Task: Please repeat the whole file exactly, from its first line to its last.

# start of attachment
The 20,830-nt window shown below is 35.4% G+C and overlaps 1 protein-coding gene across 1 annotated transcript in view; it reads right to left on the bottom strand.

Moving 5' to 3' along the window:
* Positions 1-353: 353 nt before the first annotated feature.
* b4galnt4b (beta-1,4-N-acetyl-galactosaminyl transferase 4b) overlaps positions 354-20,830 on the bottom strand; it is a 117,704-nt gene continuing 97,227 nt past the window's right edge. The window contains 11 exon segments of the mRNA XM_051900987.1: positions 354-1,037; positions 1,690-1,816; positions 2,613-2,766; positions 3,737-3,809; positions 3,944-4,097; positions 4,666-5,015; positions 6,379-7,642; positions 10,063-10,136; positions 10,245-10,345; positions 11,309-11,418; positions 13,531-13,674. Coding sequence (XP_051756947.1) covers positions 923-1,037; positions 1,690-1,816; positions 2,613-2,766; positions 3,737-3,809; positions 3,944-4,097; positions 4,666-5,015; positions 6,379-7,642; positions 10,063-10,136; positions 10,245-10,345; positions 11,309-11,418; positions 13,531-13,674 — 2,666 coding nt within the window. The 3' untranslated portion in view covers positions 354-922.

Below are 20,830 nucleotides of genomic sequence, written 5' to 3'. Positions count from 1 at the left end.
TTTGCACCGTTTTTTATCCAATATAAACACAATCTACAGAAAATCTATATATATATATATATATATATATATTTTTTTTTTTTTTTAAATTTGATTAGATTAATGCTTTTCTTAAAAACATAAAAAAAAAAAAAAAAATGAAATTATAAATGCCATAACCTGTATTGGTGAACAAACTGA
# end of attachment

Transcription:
The 20,830-nt window shown below is 35.4% G+C and overlaps 1 protein-coding gene across 1 annotated transcript in view; it reads right to left on the bottom strand.

Moving 5' to 3' along the window:
* Positions 1-353: 353 nt before the first annotated feature.
* b4galnt4b (beta-1,4-N-acetyl-galactosaminyl transferase 4b) overlaps positions 354-20,830 on the bottom strand; it is a 117,704-nt gene continuing 97,227 nt past the window's right edge. The window contains 11 exon segments of the mRNA XM_051900987.1: positions 354-1,037; positions 1,690-1,816; positions 2,613-2,766; positions 3,737-3,809; positions 3,944-4,097; positions 4,666-5,015; positions 6,379-7,642; positions 10,063-10,136; positions 10,245-10,345; positions 11,309-11,418; positions 13,531-13,674. Coding sequence (XP_051756947.1) covers positions 923-1,037; positions 1,690-1,816; positions 2,613-2,766; positions 3,737-3,809; positions 3,944-4,097; positions 4,666-5,015; positions 6,379-7,642; positions 10,063-10,136; positions 10,245-10,345; positions 11,309-11,418; positions 13,531-13,674 — 2,666 coding nt within the window. The 3' untranslated portion in view covers positions 354-922.

Below are 20,830 nucleotides of genomic sequence, written 5' to 3'. Positions count from 1 at the left end.
TTTGCACCGTTTTTTATCCAATATAAACACAATCTACAGAAAATCTATATATATATATATATATATATATATTTTTTTTTTTTTTTAAATTTGATTAGATTAATGCTTTTCTTAAAAACATAAAAAAAAAAAAAAAAATGAAATTATAAATGCCATAACCTGTATTGGTGAACAAACTGA